UC President Janet Napolitano announced a University of California Global Food Initiative at a ceremony in the Edible Schoolyard of the Martin Luther King Jr. Middle School in Berkeley on Tuesday. The initiative will involve all ten of the UC system's campuses, its large agricultural programs, and the Lawrence Berkeley National Laboratory. According to a statement, the initiative will work "toward putting the world on a path to sustainability and nutritiously feed itself." Public Policy Dean Henry Brady, a member of the Berkeley Food Institute on the Berkeley campus, and Ann Thrupp, the institute's director, were at the ceremony. "We at the Berkeley Food Institute are trying to see how we can transform the food system to be more sustainable and we want to do it through good science, good policy, good thinking," Dean Brady said. Natural Resources Dean Keith Gilless, also present, said: "The time is right to mobilize the university's resources both to advance science and practices and to raise public consciousness about food issues broadly." Stories on this topic appeared in dozens of sources, including the Contra Costa Times, Berkeleyside, Reuters, CBS Los Angeles Online, KEYT TV (Santa Barbara – link to video), and KESQ TV (Palm Springs -- includes remarks by Public Policy Dean Henry Brady, but a link to the story is unavailable online). Full Story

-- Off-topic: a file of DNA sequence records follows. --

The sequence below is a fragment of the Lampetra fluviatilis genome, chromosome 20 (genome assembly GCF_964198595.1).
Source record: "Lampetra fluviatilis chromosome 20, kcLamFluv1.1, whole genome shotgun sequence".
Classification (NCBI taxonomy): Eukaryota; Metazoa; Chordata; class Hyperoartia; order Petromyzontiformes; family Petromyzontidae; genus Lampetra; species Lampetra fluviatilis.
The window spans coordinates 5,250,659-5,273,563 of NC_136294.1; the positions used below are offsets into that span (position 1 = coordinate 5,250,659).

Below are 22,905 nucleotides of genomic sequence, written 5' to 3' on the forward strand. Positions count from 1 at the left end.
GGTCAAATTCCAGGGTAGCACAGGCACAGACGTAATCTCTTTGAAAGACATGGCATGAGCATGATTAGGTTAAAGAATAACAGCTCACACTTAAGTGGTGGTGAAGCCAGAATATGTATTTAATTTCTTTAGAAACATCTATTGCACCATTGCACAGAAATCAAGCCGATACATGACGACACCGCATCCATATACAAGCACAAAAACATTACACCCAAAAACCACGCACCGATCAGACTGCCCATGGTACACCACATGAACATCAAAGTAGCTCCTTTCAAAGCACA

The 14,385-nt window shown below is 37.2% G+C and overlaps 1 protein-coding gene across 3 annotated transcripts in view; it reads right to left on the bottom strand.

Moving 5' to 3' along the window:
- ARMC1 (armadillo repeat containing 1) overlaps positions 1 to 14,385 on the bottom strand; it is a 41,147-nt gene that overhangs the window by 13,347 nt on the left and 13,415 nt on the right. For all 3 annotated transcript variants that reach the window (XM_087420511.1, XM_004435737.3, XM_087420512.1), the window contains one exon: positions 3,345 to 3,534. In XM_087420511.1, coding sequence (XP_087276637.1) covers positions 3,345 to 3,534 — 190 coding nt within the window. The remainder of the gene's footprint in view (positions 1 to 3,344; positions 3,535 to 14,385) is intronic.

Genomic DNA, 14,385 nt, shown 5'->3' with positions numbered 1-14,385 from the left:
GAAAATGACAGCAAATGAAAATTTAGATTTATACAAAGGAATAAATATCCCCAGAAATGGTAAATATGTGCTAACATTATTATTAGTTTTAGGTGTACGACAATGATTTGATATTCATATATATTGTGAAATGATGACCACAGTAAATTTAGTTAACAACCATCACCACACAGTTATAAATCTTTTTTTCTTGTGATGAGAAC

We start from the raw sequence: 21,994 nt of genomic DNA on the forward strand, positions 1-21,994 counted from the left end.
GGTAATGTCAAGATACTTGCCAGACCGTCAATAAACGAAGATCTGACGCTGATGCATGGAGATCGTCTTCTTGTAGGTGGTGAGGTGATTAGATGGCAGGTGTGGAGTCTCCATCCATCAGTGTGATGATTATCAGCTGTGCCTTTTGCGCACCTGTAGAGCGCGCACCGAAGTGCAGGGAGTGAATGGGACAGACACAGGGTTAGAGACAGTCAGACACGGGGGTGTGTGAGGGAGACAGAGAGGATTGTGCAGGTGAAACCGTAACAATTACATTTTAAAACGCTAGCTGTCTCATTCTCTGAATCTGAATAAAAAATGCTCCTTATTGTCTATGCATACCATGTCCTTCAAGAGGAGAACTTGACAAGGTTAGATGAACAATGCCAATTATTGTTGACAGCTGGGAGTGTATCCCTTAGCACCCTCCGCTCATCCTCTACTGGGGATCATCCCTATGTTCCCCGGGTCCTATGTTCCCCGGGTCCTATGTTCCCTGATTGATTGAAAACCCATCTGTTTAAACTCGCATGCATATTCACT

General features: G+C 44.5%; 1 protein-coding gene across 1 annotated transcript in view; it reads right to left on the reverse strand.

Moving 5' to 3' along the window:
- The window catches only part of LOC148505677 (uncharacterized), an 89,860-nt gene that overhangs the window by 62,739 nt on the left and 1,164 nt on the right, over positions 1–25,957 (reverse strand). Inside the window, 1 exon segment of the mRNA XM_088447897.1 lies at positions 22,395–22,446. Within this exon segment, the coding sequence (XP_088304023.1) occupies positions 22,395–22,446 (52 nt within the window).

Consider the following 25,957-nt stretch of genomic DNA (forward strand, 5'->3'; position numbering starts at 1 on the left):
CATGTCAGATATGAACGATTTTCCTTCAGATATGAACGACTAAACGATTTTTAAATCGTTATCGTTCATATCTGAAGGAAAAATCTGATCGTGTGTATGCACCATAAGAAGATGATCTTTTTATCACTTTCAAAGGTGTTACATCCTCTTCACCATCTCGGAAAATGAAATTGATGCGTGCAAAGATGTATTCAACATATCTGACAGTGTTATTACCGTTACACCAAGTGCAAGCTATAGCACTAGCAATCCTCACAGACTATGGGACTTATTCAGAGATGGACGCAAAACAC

5. Monkey Cage Blog: Invited military interventions meet some limited success
Washington Post Online